A functional interplay between intein and extein sequences in protein splicing compensates for the essential block B histidine.Friedel, K., Popp, M.A., Matern, J.C.J., Gazdag, E.M., Thiel, I.V., Volkmann, G., Blankenfeldt, W., Mootz, H.D.
(2019) Chem Sci 10: 239-251
- PubMed: 30713635
- DOI: https://doi.org/10.1039/c8sc01074a
- Primary Citation of Related Structures:
6FRE, 6FRG, 6FRH
- PubMed Abstract:
Inteins remove themselves from a precursor protein by protein splicing. Due to the concomitant structural changes of the host protein, this self-processing reaction has enabled many applications in protein biotechnology and chemical biology. We show that the evolved M86 mutant of the Ssp DnaB intein displays a significantly improved tolerance towards non-native amino acids at the N-terminally flanking (-1) extein position compared to the parent intein, in the form of both an artificially trans -splicing split intein and the cis -splicing mini-intein. Surprisingly, side chains with increased steric bulk compared to the native Gly(-1) residue, including d-amino acids, were found to compensate for the essential block B histidine in His73Ala mutants in the initial N-S acyl shift of the protein splicing pathway. In the case of the M86 intein, large (-1) side chains can even rescue protein splicing activity as a whole. With the comparison of three crystal structures, namely of the M86 intein as well as of its Gly(-1)Phe and Gly(-1)Phe/His73Ala mutants, our data supports a model in which the intein's active site can exert a strain by varying mechanisms on the different angles of the scissile bond at the extein-intein junction to effect a ground-state destabilization. The compensatory mechanism of the block B histidine is the first example for the direct functional role of an extein residue in protein splicing. It sheds new light on the extein-intein interplay and on possible consequences of their co-evolution as well as on the laboratory engineering of improved inteins.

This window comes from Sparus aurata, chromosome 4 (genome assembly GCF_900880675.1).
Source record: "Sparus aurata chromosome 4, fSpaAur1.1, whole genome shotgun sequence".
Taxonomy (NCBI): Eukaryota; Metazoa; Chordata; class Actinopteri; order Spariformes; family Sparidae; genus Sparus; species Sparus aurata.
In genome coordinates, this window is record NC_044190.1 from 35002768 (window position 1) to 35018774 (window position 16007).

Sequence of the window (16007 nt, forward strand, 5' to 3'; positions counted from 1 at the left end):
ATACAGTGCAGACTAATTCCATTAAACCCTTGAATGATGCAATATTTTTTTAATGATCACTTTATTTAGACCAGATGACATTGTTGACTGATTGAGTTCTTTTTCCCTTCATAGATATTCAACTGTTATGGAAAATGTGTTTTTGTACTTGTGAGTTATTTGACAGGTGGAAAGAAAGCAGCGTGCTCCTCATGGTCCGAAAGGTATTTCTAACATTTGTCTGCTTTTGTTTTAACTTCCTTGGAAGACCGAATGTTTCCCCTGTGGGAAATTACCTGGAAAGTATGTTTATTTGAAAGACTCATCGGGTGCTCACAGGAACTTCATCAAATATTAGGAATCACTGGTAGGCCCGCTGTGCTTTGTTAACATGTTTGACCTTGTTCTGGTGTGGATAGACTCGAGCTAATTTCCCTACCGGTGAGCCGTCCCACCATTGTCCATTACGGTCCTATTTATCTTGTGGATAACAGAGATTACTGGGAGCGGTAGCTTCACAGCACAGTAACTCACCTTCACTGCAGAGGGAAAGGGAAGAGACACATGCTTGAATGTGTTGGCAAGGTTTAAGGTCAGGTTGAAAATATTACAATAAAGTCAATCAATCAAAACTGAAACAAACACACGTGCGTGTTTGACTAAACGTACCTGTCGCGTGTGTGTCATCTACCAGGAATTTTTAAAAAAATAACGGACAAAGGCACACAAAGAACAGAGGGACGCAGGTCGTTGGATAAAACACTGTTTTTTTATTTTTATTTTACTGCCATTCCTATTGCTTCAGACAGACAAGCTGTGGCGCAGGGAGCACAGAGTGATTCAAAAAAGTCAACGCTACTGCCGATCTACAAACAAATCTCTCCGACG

Institute for Biochemistry, Biotechnology and Bioinformatics , Technische Universität Braunschweig , Spielmannstraße 7 , 38106 Braunschweig , Germany.